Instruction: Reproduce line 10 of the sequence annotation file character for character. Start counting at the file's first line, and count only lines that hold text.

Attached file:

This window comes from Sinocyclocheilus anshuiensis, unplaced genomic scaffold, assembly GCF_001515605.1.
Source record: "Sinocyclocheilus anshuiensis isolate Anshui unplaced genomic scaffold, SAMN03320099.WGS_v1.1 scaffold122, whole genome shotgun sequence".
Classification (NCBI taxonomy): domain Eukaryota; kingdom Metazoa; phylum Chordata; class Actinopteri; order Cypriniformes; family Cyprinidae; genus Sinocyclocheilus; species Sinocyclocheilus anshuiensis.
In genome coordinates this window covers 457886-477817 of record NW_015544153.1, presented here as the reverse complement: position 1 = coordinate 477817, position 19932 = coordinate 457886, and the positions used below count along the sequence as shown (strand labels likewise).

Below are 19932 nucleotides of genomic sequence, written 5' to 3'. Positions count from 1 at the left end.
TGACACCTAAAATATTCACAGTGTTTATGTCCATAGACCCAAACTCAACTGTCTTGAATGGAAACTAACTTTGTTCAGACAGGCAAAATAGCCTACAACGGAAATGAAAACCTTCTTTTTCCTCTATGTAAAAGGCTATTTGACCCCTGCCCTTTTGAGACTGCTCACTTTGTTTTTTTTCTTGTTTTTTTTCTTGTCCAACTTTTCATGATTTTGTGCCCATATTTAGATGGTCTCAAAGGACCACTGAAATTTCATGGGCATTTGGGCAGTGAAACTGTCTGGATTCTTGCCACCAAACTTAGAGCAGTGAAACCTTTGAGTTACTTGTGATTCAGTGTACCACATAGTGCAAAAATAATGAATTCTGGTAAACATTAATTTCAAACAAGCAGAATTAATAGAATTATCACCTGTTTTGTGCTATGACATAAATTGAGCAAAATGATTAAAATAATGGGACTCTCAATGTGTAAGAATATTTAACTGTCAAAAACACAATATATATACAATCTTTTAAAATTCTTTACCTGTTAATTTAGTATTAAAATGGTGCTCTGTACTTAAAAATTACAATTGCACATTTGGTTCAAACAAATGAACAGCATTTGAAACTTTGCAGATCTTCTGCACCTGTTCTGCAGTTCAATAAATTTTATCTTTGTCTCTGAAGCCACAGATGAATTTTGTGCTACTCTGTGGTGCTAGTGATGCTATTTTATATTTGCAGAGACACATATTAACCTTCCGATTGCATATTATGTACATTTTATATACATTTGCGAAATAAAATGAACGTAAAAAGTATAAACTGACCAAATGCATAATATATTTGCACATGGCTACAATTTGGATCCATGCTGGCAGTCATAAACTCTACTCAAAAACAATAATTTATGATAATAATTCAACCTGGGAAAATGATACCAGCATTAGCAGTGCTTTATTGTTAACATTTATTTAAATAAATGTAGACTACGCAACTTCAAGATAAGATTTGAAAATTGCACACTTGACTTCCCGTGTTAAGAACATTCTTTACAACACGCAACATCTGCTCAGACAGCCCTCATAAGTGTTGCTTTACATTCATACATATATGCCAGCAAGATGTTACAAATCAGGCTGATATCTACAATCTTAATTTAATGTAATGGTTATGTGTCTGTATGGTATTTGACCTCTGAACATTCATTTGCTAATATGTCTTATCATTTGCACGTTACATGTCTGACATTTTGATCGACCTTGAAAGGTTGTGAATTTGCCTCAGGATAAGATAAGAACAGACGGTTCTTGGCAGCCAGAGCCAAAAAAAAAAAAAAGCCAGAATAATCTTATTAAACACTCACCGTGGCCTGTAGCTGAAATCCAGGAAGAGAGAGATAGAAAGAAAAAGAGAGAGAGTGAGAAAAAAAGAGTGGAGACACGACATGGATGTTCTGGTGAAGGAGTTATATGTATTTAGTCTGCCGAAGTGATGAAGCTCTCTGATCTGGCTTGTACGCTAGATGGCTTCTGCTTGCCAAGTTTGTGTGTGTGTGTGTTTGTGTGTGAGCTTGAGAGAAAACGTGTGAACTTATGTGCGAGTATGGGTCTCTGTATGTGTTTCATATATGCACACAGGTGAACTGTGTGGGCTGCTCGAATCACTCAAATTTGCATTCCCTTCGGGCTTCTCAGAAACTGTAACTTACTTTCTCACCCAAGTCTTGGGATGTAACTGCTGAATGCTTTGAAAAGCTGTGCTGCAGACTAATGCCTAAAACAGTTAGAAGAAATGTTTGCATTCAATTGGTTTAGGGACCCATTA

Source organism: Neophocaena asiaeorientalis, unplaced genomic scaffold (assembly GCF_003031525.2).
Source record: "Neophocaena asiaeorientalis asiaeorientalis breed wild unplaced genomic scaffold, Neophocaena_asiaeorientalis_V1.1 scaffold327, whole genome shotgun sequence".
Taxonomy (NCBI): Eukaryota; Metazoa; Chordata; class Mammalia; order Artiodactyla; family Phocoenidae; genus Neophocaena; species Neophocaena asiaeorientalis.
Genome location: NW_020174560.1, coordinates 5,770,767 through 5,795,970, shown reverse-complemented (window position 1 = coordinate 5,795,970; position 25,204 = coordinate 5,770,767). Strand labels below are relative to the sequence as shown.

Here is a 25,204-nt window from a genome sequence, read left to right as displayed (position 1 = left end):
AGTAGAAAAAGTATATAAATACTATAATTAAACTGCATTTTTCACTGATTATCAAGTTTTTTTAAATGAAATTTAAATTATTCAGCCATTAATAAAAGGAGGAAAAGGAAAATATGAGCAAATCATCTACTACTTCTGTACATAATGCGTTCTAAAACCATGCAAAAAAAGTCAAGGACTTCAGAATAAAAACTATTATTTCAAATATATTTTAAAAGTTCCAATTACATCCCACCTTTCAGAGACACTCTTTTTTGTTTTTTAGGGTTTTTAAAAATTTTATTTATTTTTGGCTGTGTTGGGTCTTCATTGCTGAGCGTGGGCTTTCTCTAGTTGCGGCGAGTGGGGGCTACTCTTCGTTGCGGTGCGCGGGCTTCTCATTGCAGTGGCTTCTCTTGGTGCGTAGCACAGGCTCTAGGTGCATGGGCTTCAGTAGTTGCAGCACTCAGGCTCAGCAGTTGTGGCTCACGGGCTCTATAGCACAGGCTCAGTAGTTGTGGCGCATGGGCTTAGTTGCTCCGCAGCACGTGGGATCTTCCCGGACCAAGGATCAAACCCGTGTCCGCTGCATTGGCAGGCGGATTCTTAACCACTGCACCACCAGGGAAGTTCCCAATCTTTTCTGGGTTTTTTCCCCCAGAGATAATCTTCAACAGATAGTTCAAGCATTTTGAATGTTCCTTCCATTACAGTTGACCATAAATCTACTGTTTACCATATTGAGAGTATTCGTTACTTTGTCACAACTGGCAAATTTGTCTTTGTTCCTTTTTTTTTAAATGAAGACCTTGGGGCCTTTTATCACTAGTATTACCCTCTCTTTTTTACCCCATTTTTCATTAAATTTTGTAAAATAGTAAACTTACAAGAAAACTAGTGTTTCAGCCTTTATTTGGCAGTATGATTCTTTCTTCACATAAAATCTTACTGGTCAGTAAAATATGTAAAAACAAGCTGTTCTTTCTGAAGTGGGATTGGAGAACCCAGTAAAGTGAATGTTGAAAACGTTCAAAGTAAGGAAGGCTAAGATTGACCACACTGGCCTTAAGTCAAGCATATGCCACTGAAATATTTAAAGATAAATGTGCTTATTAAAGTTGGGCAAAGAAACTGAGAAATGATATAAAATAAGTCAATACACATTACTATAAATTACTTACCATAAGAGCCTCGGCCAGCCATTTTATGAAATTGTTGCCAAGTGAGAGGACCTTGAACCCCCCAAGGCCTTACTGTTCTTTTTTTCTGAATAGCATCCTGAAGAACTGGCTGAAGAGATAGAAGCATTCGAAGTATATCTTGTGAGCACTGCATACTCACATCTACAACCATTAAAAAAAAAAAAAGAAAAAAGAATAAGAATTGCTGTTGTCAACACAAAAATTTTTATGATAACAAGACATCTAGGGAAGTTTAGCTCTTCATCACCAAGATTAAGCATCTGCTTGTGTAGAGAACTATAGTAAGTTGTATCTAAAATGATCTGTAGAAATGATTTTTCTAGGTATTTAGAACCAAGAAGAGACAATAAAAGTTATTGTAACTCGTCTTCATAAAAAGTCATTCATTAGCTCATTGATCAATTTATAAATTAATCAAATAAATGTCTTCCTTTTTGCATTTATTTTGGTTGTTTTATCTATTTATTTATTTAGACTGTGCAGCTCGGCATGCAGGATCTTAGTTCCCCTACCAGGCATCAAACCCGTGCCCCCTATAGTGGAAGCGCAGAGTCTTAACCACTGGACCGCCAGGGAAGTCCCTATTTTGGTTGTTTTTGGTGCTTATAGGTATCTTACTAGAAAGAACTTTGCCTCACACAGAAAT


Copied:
Genome location: NW_020174560.1, coordinates 5,770,767 through 5,795,970, shown reverse-complemented (window position 1 = coordinate 5,795,970; position 25,204 = coordinate 5,770,767). Strand labels below are relative to the sequence as shown.